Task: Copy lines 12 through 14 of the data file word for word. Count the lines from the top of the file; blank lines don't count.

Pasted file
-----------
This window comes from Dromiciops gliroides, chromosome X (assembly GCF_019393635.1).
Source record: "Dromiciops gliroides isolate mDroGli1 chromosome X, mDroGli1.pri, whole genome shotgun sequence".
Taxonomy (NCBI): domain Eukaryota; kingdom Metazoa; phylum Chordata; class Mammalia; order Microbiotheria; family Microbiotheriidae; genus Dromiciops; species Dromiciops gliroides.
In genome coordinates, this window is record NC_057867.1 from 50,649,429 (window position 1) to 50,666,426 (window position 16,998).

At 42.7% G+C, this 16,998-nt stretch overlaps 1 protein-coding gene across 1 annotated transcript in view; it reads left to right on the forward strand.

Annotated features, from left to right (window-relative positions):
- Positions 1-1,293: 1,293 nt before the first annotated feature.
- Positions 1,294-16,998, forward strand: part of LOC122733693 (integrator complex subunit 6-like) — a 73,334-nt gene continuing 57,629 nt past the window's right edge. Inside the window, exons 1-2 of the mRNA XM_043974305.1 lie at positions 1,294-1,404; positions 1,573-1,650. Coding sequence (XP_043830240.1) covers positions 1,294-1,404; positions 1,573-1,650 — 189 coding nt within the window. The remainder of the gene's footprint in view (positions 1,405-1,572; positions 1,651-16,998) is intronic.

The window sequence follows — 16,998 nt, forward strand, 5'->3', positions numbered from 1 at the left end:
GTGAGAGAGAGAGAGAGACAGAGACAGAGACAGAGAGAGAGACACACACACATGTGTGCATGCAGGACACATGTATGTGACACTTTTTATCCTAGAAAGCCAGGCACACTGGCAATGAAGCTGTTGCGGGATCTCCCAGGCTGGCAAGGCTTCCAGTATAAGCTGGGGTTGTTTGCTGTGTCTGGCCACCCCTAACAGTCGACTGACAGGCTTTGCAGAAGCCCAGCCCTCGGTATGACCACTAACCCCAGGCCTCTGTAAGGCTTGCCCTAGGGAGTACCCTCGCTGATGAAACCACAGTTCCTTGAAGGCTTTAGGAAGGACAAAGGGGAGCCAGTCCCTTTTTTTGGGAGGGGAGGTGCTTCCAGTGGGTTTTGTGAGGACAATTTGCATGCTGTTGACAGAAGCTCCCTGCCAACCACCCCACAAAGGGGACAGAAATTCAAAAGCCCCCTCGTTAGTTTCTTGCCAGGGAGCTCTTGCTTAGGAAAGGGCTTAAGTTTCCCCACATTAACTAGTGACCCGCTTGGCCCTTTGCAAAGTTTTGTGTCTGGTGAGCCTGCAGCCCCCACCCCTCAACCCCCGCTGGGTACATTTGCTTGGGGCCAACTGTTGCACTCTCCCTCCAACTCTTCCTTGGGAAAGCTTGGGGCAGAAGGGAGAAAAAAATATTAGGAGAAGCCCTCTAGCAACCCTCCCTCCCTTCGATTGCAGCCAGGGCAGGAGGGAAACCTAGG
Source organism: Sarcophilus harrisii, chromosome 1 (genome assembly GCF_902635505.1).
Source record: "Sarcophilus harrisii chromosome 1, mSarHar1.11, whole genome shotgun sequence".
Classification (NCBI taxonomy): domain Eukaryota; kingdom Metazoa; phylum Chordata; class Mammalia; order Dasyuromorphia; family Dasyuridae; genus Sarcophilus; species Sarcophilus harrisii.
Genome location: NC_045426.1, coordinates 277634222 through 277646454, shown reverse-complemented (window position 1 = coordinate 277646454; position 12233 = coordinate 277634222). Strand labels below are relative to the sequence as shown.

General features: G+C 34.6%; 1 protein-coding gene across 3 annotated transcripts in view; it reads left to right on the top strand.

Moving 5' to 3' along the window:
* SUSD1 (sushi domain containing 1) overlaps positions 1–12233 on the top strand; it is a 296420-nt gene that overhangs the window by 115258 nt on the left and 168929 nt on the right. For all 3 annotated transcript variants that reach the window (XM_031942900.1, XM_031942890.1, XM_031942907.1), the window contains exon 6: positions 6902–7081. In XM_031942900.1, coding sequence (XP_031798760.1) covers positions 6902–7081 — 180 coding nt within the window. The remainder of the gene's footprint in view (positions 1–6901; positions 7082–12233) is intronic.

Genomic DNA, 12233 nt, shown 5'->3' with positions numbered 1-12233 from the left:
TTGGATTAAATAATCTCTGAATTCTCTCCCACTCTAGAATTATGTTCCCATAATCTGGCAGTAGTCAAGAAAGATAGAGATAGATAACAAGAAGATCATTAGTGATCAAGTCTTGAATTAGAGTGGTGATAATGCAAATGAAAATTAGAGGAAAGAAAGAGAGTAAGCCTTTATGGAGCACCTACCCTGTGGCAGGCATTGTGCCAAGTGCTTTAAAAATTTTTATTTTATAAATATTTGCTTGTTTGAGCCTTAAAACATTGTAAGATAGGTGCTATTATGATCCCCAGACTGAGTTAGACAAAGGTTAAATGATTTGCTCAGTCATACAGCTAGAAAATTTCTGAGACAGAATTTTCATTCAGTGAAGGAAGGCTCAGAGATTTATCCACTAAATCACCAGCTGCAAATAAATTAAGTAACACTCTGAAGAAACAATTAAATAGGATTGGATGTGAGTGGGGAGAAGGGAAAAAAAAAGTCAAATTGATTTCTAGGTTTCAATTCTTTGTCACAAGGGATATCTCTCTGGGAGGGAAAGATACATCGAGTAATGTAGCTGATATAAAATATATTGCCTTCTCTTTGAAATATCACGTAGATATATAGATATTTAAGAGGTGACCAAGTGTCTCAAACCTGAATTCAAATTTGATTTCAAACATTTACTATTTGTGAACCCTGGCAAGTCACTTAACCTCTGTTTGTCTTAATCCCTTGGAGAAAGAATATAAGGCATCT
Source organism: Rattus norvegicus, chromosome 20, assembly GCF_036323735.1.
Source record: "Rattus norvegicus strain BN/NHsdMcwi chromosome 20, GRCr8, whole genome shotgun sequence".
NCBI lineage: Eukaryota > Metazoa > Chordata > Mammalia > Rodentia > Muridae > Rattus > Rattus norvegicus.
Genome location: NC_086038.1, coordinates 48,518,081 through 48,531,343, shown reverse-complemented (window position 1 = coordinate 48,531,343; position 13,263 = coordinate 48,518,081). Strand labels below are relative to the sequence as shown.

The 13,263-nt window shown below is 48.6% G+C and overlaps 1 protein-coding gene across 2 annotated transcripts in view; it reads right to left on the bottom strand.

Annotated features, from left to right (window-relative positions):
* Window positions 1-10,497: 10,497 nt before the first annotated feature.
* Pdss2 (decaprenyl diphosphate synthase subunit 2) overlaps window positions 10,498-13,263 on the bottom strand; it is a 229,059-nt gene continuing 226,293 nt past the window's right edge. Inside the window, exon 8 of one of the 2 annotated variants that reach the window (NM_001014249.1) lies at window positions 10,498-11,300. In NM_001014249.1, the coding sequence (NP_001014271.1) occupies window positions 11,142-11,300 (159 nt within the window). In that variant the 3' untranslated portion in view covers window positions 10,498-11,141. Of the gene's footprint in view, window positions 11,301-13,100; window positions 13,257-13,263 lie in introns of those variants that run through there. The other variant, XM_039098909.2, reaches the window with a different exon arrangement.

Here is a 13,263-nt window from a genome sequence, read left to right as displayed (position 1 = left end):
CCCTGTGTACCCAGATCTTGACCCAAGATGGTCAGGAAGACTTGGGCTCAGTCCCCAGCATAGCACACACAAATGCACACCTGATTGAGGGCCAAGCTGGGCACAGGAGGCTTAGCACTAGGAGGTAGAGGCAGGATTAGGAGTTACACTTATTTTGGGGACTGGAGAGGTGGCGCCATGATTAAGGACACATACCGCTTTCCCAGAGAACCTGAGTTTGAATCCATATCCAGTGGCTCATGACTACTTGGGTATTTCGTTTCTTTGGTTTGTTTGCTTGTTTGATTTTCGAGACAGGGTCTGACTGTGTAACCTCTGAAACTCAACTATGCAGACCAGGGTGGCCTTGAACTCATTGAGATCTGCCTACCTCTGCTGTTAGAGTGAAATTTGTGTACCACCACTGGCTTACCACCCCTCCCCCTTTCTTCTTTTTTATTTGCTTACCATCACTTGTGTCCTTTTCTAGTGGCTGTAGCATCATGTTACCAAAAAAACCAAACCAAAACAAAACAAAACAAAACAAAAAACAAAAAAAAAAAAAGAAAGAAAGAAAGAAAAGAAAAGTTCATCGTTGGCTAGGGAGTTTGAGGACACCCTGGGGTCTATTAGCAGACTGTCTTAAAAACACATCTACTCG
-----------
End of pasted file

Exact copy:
Source record: "Sarcophilus harrisii chromosome 1, mSarHar1.11, whole genome shotgun sequence".
Classification (NCBI taxonomy): domain Eukaryota; kingdom Metazoa; phylum Chordata; class Mammalia; order Dasyuromorphia; family Dasyuridae; genus Sarcophilus; species Sarcophilus harrisii.
Genome location: NC_045426.1, coordinates 277634222 through 277646454, shown reverse-complemented (window position 1 = coordinate 277646454; position 12233 = coordinate 277634222). Strand labels below are relative to the sequence as shown.